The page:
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572471

Hadrian Travel Series – Africa Sestertius

572471.

Hadrian. AD 117-138. Æ Sestertius (32mm, 26.71 g, 12h). “Travel series” issue (“Provinces cycle”) – The province alone. Rome mint. Struck circa AD 130-133. HADRIANVS AVG COS III P P, laureate, draped bust right / AFRICA, Africa, reclining left before basket of corn, wearing elephant scalp headdress, holding up scorpion and cornucopia; S C flanking. RIC II.3 1609; Banti 92. Brown patina, minor roughness. VF.


Reportedly ex Günther Schlüter Collection (Chaiman of the German Numismatic Society, 1975-1977), purchase from Boutin, February 1995.

Hadrian seems never to have felt fully comfortable in Rome and spent most of his 21-year reign traveling, eventually visiting every province of the Roman Empire. Between the years 119 and 136 AD, the emperor traveled to various provinces to take stock of his inheritance and calm the disquiet which had arisen in the later years of Trajan's reign. His travels can be divided into two major episodes. The first tour was designed to shore-up Rome’s northern borders and began sometime around AD 119 when Hadrian first visited the provinces of Gaul and Germania Inferior and Superior. The emperor then crossed the Channel to Britannia where, during his stay, construction began on a 73-mile long wall across the north of the province. In AD 122-123, Hadrian spent time in Hispania, then travelled East to Asia Minor. The remainder of this first tour was spent in the Balkans and Greece, touring such areas as Dacia and Achaea, before returning to Rome, via Sicily, in AD 126.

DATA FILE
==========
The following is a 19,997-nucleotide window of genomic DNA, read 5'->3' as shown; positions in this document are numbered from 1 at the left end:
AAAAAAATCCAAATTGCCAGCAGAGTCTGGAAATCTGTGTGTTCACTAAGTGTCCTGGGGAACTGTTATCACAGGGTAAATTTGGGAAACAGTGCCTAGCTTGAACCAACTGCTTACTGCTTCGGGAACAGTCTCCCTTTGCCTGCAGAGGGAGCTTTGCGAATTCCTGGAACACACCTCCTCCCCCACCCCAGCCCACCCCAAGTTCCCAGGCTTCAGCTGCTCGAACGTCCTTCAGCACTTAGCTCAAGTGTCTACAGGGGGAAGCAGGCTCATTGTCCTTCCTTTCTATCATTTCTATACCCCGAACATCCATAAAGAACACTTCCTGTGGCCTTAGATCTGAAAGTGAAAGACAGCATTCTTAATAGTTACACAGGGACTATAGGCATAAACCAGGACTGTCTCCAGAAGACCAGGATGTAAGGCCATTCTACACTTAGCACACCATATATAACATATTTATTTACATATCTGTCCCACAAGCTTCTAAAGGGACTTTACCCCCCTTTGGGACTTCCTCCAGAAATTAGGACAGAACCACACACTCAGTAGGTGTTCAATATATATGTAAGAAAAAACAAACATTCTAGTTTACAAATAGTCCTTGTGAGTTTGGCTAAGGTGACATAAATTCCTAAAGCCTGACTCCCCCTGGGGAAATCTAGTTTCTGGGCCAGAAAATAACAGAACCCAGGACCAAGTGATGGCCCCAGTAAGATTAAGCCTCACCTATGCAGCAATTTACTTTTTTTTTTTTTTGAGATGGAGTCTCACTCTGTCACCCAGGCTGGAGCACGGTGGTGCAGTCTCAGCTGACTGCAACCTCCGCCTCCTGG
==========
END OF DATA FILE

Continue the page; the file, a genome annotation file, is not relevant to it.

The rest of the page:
Hadrian’s second tour began in AD 128, when he set out on a short tour of the provinces of Africa and Mauretania. Returning for a brief stay in Rome, Hadrian then went again to Asia Minor, and continued into the Levant. In AD 130, Hadrian moved on to Egypt, where he visited Alexandria. It was while Hadrian was on tour in Egypt that his favorite, Antinoüs, mysteriously drowned in the Nile. The Bar Kochba revolt in Judaea forced Hadrian to remain in the region until AD 135. In AD 136, Hadrian returned to Italia, ending his long travels.

A special issue of coins marked each Imperial visit, usually depicting a female personification of the province in a distinctive pose. Here, Africa is represented wearing a distinctive elephant-skin headdress (first depicted on coins of Ptolemy I four centuries before). She cradles a cornucopia, reflecting the province’s status as the Empire’s granary, and also holds a scorpion, perhaps representing the local fauna or an astrological allusion.